Learning through bad races can be a bit overwhelming and might lowered the morale or motivation for your next race. I summarized five lessons that were very important for me during my running career. Every race teaches me something. Let me share them with you.
Lower the bar a little bit.
Undesired outcomes teach you about goals. Do you set goals that are way out of reach? Ambitious goals are good. However, not being able to reach them most of the time can be discouraging for any athlete.
Be realistic about how much time you can spend training. Be realistic about your abilities. And finally be realistic about the results but always add a dash of optimism!
Learn how to adapt the training plan according to your needs.
How you react to failure identifies you not only as an athlete, but also as a human being. Do you give up? Do you get angry? If you do, try to react differently. Learn to adjust the plan as you go. There is a reason why it is written with a pencil and not with a pen! Instead of throwing in the towel and blaming everyone around – change it. If you planned on running 5 times a week but realistically can commit to only 3 times or less – change that! In this case, you can increase the intensity and duration of the plan. Spice it up with cross training where needed.
The end of a race is a start of a new training regime.
When planning the race, take into account the race course, reviews from the previous years and starting time. Is it a morning or an evening race? Hilly or flat? Trail or road? Adjust your plan if needed. If your race is in the morning, and you always train in the evenings – work on adding at least one morning run a week. If the racing course is hilly and you train on the flat terrain – time to spice things up! Include some quality hill work. The more your training resembles racing day, the better.
Support is key.
Having a running group or a buddy is a good way to observe your training with another pair of eyes. You can help each other with some coaching tips, record a video to check each other’s gait, meet at the gym to do strength training and so on. The accountability factor is the most important aspect of training with the group and you get to train with people faster and better than you, making you faster and better too!
Respect your body.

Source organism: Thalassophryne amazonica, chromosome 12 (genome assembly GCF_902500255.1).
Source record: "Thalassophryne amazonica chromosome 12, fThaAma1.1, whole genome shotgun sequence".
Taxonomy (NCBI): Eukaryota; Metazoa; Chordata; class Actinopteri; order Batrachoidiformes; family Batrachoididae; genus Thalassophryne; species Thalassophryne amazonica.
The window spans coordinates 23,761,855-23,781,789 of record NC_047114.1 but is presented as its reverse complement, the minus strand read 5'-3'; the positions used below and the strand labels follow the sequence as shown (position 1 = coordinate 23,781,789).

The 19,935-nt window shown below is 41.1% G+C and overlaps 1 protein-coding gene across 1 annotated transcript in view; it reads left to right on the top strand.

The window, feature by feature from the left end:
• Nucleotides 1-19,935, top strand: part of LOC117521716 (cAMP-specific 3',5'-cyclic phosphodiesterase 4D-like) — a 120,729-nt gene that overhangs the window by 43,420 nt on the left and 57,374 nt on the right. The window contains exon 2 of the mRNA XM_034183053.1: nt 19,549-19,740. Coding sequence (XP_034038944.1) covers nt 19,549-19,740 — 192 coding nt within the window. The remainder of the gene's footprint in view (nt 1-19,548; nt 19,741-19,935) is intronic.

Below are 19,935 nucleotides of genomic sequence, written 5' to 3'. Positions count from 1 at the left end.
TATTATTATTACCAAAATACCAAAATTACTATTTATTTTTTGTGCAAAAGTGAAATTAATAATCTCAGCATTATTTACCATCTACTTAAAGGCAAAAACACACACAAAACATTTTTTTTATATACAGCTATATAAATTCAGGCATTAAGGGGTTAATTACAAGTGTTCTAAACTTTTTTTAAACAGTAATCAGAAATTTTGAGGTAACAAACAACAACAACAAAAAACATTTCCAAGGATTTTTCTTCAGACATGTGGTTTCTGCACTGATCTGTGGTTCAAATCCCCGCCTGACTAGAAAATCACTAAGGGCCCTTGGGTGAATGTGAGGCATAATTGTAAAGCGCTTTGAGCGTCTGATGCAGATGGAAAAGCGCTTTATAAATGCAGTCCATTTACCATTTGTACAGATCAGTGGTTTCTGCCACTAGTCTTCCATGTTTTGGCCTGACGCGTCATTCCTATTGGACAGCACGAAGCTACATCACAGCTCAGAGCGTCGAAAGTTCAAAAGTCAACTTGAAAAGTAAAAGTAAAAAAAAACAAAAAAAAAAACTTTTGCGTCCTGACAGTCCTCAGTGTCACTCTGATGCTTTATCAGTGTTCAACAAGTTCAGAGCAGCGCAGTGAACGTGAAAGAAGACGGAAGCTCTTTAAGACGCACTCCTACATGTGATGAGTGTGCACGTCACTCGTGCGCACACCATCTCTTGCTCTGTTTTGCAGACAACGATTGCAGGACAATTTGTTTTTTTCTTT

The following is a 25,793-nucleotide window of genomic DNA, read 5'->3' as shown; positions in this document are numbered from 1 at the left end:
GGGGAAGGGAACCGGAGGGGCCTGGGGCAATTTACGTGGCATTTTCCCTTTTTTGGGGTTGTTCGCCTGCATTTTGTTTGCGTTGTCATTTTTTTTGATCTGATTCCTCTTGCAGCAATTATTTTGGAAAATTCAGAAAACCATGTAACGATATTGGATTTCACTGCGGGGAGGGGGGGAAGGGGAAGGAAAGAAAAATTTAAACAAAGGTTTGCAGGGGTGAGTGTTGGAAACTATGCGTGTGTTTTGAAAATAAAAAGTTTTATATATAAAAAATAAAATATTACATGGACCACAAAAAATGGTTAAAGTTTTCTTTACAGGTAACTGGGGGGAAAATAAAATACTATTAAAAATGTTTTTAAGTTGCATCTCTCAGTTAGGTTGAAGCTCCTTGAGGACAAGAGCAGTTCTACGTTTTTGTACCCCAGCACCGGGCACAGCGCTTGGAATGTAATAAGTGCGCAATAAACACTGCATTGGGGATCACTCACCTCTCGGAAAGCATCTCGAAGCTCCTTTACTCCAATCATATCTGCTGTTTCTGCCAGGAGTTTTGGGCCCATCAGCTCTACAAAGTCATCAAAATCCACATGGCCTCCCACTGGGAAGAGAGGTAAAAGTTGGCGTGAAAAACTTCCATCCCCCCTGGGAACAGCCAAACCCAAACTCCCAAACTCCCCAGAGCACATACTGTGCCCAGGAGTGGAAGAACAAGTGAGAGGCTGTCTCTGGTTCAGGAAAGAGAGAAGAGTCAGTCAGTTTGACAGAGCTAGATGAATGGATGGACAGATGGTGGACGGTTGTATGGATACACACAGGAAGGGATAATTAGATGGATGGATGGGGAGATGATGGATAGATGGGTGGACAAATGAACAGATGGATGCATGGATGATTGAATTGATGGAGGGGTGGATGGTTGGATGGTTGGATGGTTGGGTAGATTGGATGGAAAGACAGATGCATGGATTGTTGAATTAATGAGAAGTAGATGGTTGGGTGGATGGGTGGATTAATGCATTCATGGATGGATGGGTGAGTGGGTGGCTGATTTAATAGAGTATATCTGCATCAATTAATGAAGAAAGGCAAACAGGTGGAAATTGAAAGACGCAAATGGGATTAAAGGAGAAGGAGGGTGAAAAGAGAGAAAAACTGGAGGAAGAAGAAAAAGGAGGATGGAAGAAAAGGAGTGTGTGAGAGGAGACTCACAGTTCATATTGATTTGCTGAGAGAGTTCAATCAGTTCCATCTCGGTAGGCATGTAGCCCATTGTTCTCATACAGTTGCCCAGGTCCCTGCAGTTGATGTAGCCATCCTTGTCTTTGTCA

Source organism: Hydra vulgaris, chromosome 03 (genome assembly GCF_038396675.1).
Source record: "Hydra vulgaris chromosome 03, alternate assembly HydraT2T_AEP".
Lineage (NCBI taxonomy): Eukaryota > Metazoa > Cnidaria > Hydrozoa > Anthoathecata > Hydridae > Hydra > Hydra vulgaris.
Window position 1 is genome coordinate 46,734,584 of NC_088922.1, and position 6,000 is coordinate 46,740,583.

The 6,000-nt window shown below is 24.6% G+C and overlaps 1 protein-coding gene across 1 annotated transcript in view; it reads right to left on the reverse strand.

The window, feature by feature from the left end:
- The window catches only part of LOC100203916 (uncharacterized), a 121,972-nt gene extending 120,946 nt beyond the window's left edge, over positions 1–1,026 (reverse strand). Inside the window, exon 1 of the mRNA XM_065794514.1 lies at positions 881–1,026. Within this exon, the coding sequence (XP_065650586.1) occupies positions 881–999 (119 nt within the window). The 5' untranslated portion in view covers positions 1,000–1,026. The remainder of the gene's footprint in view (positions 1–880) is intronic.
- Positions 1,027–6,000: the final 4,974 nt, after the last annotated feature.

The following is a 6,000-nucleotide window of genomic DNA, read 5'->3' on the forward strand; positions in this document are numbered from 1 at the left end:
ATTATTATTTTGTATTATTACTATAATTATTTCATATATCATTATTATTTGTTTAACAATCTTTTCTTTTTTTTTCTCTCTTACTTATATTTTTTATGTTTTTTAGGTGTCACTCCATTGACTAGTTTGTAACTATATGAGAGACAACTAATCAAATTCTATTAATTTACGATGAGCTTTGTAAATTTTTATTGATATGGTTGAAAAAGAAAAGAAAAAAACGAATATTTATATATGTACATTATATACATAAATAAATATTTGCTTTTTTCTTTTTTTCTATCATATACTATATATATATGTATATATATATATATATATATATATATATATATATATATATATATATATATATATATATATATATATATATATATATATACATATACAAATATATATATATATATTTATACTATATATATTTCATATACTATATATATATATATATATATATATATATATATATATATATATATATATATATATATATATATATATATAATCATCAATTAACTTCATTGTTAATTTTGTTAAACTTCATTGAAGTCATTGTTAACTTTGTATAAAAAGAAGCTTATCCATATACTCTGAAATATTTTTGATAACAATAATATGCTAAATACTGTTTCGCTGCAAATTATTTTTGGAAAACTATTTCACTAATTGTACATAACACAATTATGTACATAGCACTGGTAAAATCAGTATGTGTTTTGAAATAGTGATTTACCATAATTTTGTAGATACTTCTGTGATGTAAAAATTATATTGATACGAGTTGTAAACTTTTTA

Everywhere we see motivational quotes “Push the Limits”, “No pain, No gain”, etc. People are trying to set new limits, challenge themselves and break records—which is great! This is how one becomes better. Being in a highly competitive environment surpasses the mindfulness of your own feelings. Try not to lose it while chasing ambitious goals. Listen to how your body feels. Listen to how your knees react to the increased mileage. Listen to how your sleep pattern changes when intensity rises. If there’s pain, then it’s a sign to take a break for a week or two.
Don’t deny pain. When you accept it, you will be able to improve. Ignoring the body signs can cost you a lot of money at the doctor later. It can prevent you from doing the sport that you love. Or both.
Instead of running, you can go to the gym, focus on strength, cross train and still maintain great shape without provoking any injury.
A race below expectations is discouraging and can put any runner on the edge. You trained so hard, spent so many mornings running instead of cuddling with the best half in bed, yet here you are, DNF on the race day. But there is always more behind the tears and DNFs and unsuccessful finishes. There is always a lesson. Which one you’ve got?
Coach Olya Kudryavtseva
“I count my blessings every Sunday night, sitting on a small balcony overlooking the beautiful neighborhoods in the greenest area in Kuala Lumpur. I plan new travels almost every day, as the world is such an amazing place if you were to see through its beauty. I consider myself a lucky person and am convinced I did something good in my previous lives.“I count my blessings every Sunday night, sitting on a small balcony overlooking the beautiful neighborhoods in the greenest area in Kuala Lumpur. I plan new travels almost every day, as the world is such an amazing place if you were to see through its beauty. I consider myself a lucky person and am convinced I did something good in my previous lives.
Running and yoga are my two biggest passions. I am the happiest person to have a full-time job teaching it and sharing what I learned over the years.
I am the head coach of Skechers Running Academy and a freelance yoga teacher.
I am driven by my students’ success and honored to contribute into the health industry in the country I call home for 4 years now.